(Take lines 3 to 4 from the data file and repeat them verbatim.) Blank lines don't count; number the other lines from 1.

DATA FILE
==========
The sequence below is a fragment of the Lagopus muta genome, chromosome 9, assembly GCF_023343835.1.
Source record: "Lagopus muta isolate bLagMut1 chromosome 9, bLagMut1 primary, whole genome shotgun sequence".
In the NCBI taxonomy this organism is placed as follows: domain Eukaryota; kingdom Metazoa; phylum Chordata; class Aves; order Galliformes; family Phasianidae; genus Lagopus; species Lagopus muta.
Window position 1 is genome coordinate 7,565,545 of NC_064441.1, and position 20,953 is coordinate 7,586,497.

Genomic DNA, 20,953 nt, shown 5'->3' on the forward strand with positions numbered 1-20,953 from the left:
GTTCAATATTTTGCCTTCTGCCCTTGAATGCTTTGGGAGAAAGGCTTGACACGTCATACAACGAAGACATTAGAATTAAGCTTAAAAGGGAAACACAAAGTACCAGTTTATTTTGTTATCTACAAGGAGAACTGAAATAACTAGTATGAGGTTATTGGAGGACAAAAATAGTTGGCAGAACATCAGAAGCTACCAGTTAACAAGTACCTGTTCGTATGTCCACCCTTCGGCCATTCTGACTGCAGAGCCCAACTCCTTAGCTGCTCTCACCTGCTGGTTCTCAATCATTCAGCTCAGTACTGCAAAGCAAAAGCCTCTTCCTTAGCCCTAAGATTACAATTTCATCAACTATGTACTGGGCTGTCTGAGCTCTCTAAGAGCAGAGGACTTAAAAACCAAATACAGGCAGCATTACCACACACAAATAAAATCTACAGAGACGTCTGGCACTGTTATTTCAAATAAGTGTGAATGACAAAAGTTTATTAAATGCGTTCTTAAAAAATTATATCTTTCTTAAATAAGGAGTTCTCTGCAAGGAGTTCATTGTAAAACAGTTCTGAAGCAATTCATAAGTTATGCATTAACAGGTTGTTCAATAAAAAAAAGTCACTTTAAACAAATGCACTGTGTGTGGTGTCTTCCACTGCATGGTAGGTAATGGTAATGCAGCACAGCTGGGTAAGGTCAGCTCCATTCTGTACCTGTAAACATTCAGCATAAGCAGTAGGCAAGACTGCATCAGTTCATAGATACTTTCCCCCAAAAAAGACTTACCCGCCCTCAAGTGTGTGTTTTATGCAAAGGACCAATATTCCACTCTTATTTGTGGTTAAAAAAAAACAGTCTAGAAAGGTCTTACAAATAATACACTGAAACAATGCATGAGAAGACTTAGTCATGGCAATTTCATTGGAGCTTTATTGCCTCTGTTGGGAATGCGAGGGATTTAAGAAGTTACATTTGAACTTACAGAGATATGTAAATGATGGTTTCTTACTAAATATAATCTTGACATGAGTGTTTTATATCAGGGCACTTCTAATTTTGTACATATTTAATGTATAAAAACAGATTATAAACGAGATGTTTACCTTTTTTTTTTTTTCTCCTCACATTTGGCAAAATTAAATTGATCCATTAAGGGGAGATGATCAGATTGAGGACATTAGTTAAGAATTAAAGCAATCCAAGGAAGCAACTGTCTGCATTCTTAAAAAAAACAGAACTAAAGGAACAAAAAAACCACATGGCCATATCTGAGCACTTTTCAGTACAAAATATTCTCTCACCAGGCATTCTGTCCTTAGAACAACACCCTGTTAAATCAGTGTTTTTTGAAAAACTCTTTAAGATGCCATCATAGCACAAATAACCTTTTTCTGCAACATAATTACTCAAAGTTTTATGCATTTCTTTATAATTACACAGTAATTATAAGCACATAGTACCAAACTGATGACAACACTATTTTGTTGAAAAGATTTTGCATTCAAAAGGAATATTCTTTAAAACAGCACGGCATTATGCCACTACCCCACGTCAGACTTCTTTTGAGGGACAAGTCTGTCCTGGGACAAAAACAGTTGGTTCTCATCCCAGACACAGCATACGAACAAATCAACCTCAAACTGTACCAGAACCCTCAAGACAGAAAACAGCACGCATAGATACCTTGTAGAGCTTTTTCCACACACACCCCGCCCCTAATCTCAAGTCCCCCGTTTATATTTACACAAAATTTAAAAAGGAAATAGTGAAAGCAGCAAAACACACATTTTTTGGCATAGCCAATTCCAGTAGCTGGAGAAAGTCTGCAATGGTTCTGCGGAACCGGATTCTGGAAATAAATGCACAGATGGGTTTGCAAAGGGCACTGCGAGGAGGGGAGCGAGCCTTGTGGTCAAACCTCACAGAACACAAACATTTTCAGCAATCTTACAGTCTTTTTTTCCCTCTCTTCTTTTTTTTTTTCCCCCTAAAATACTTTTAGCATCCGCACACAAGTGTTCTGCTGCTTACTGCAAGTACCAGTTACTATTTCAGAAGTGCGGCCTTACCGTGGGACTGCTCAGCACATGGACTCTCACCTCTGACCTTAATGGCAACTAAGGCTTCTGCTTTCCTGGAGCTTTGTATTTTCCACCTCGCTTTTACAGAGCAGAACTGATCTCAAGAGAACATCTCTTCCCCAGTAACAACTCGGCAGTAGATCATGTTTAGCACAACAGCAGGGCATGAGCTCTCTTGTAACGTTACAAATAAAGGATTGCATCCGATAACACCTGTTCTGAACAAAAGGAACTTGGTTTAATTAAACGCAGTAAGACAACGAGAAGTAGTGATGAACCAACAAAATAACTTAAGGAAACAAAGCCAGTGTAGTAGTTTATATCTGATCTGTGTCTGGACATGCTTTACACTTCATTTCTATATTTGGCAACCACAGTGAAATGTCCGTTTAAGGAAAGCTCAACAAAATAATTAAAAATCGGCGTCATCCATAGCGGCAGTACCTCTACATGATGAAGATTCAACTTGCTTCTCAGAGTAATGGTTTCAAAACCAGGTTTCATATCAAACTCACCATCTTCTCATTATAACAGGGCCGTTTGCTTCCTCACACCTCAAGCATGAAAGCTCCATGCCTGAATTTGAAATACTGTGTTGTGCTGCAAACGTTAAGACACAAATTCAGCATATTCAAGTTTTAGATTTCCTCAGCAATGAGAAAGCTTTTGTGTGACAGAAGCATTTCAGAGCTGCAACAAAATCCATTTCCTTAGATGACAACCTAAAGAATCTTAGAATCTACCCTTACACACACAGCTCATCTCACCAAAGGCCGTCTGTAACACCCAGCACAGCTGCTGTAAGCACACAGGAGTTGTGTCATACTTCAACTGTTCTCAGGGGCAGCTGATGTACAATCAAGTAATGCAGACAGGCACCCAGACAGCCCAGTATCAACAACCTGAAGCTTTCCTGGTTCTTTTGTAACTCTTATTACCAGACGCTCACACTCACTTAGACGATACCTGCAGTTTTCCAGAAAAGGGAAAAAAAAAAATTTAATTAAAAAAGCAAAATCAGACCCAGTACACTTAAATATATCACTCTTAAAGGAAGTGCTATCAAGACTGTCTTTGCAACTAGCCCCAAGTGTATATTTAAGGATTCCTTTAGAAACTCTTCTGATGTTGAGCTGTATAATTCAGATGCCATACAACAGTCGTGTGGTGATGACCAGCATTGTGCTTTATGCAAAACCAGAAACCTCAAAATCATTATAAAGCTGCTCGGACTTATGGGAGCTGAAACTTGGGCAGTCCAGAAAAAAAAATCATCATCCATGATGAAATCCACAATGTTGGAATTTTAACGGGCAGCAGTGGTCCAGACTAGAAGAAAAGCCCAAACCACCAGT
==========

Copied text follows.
In the NCBI taxonomy this organism is placed as follows: domain Eukaryota; kingdom Metazoa; phylum Chordata; class Aves; order Galliformes; family Phasianidae; genus Lagopus; species Lagopus muta.
Window position 1 is genome coordinate 7,565,545 of NC_064441.1, and position 20,953 is coordinate 7,586,497.